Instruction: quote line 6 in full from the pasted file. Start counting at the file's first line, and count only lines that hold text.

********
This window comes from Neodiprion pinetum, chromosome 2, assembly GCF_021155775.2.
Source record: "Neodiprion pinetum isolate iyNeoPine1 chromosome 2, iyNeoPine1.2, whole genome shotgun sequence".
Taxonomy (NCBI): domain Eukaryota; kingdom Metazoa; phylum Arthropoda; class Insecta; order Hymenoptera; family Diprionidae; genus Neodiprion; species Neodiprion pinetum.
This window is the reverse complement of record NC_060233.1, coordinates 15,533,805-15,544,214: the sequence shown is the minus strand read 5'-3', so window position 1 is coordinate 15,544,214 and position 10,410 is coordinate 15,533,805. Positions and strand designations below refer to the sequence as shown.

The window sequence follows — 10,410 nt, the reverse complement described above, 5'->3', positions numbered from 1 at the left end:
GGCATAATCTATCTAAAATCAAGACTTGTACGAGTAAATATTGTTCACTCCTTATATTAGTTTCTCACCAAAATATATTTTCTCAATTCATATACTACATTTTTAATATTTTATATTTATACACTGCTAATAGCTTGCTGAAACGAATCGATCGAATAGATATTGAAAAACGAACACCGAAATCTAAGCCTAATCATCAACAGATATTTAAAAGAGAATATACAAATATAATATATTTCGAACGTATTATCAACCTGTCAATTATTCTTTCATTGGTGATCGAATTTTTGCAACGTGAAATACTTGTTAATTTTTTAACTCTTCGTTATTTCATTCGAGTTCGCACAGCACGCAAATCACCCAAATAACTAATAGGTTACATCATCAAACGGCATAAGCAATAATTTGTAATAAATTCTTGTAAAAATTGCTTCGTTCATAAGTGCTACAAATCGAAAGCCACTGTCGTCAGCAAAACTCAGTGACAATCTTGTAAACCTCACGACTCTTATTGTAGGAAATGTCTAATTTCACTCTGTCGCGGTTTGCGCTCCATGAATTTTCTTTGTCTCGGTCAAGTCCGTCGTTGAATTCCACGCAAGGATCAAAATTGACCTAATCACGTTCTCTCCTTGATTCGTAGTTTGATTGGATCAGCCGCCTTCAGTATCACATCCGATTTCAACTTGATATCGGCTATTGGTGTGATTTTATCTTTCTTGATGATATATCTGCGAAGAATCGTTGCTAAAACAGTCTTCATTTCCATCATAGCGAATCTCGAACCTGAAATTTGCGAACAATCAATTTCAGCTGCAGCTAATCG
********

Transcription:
GGCATAATCTATCTAAAATCAAGACTTGTACGAGTAAATATTGTTCACTCCTTATATTAGTTTCTCACCAAAATATATTTTCTCAATTCATATACTACATTTTTAATATTTTATATTTATACACTGCTAATAGCTTGCTGAAACGAATCGATCGAATAGATATTGAAAAACGAACACCGAAATCTAAGCCTAATCATCAACAGATATTTAAAAGAGAATATACAAATATAATATATTTCGAACGTATTATCAACCTGTCAATTATTCTTTCATTGGTGATCGAATTTTTGCAACGTGAAATACTTGTTAATTTTTTAACTCTTCGTTATTTCATTCGAGTTCGCACAGCACGCAAATCACCCAAATAACTAATAGGTTACATCATCAAACGGCATAAGCAATAATTTGTAATAAATTCTTGTAAAAATTGCTTCGTTCATAAGTGCTACAAATCGAAAGCCACTGTCGTCAGCAAAACTCAGTGACAATCTTGTAAACCTCACGACTCTTATTGTAGGAAATGTCTAATTTCACTCTGTCGCGGTTTGCGCTCCATGAATTTTCTTTGTCTCGGTCAAGTCCGTCGTTGAATTCCACGCAAGGATCAAAATTGACCTAATCACGTTCTCTCCTTGATTCGTAGTTTGATTGGATCAGCCGCCTTCAGTATCACATCCGATTTCAACTTGATATCGGCTATTGGTGTGATTTTATCTTTCTTGATGATATATCTGCGAAGAATCGTTGCTAAAACAGTCTTCATTTCCATCATAGCGAATCTCGAACCTGAAATTTGCGAACAATCAATTTCAGCTGCAGCTAATCG